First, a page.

The Last Dalai Lama? Essay

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The Last Dalai Lama? The twentieth century is rife with examples of countries being torn apart or experiencing great upheaval. Multi-ethnic Yugoslavia broke apart into several nation states with loose foundations. The Soviet Union collapsed, transforming the area into the Commonwealth of Independent States. Germany split in half as a result of World War II and then reunited over forty years later. One country that has experienced tremendous crisis and upheaval on a scale even greater than these European nations, yet often goes unnoticed, is Tibet. Tibet enjoyed peace and autonomy until 1949 when Chinese Communists invaded the country under the guise of the "Peaceful Liberation." Coveting Tibet’s vast natural resources and strategic…show more content…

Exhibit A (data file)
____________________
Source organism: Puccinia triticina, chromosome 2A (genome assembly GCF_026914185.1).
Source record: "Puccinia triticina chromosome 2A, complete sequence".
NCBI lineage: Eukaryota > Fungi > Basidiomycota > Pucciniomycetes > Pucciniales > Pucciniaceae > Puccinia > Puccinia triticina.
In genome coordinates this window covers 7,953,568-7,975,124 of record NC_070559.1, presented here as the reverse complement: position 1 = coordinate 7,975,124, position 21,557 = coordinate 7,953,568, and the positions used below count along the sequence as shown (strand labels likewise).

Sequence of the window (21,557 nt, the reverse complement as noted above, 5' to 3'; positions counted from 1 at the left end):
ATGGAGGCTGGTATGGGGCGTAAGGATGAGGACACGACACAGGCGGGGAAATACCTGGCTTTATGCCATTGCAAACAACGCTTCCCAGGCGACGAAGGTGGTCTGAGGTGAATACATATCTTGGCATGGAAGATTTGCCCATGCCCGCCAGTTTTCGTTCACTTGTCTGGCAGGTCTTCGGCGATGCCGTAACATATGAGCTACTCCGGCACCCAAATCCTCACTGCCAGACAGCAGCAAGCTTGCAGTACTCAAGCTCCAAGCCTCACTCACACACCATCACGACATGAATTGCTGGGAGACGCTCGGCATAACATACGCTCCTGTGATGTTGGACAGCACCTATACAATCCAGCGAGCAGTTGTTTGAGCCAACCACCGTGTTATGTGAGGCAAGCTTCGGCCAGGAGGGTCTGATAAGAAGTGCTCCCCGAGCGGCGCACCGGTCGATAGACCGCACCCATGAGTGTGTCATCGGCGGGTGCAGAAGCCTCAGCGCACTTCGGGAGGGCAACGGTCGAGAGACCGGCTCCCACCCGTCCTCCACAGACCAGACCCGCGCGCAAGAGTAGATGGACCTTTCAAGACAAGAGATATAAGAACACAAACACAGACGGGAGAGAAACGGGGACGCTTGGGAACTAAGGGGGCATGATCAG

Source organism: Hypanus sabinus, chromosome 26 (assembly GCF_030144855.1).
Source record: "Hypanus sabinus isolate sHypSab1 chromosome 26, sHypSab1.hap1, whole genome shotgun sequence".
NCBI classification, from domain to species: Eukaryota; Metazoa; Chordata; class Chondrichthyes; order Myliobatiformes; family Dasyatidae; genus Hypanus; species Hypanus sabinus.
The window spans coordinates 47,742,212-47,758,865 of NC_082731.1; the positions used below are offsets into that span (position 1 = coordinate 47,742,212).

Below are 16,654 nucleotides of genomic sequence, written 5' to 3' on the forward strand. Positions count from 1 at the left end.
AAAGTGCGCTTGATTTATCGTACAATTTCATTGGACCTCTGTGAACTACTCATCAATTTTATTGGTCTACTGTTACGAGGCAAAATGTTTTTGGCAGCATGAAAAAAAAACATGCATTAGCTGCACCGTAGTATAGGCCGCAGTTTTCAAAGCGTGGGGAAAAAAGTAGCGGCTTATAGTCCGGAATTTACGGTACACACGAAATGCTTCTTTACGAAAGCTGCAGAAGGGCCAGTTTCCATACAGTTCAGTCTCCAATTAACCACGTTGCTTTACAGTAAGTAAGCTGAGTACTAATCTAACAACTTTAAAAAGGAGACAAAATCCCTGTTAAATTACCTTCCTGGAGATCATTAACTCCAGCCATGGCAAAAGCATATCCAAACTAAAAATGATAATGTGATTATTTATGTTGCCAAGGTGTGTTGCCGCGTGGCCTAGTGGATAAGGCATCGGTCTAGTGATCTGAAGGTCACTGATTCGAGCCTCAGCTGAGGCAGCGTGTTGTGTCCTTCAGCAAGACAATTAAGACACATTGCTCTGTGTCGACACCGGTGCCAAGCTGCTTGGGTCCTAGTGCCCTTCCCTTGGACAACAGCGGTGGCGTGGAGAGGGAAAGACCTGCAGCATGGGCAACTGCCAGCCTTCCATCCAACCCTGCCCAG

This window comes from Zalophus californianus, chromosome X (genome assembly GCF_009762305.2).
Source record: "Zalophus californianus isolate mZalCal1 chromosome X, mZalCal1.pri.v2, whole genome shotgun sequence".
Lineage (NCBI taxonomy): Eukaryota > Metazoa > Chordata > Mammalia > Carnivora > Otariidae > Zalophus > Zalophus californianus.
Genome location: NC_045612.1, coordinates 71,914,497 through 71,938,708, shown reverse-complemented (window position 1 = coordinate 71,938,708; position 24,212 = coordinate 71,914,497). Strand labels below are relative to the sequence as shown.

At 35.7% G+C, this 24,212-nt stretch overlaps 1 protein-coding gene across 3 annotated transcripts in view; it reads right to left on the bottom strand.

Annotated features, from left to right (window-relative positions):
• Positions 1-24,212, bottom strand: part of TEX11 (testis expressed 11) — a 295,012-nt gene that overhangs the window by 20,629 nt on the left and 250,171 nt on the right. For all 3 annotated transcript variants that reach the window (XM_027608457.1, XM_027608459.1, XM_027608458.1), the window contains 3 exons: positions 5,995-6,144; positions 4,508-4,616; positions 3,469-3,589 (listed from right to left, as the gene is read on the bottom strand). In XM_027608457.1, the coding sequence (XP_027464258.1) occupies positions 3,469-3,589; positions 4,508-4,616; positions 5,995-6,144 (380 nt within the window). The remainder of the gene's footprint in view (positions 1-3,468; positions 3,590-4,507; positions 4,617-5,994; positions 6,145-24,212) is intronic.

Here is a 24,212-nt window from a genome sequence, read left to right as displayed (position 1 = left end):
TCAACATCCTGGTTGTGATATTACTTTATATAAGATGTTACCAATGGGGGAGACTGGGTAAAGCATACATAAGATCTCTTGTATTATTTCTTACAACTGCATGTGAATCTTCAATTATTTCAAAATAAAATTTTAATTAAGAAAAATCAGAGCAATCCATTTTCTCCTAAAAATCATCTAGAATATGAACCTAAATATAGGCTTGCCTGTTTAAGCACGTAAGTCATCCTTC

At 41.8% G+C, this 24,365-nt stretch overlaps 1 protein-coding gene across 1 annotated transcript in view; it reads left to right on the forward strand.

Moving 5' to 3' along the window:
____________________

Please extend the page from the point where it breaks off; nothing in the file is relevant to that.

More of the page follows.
The Dalai Lama’s political dealings with Communist China and his rule of the exile community exemplify the changed role of the institution of the Dalai Lama. Before assessing the pivotal role of the fourteenth Dalai Lama in the twentieth century, it is important to examine the traditional role of the Dalai Lama in Tibet. The official religion of Tibet is Buddhism, a major tenet of which is reincarnation. Each Dalai Lama is considered to be an incarnation of Chenrezig, who was the patron deity of Tibet, and an enlightened Buddha of compassion. Up until 1950 the Dalai Lama was the supreme religious authority of Tibet. Isolated from most of society, he had a deep sense of mystery about him. Gedun Truppa was the first Dalai Lama, and he lived from 1391 to 1475. He studied at several monastic colleges, and was a teacher, a prolific writer, and a builder of monasteries. It is interesting to point out that he was posthumously declared as the first Dalai Lama. Perhaps at that point in history the need for a central religious force necessitated the institution of the Dalai Lama. The second Dalai Lama, Gendun Gyatso, was a monk and an abbot of two monasteries. He was given a suite of buildings in Lhasa from the king, so probably from this point on the residence of the Dalai Lama became situated in the city of Lhasa. The third Dalai Lama, Sonam Gyatso, converted Mongolia to the Buddhist religion, and the fourth
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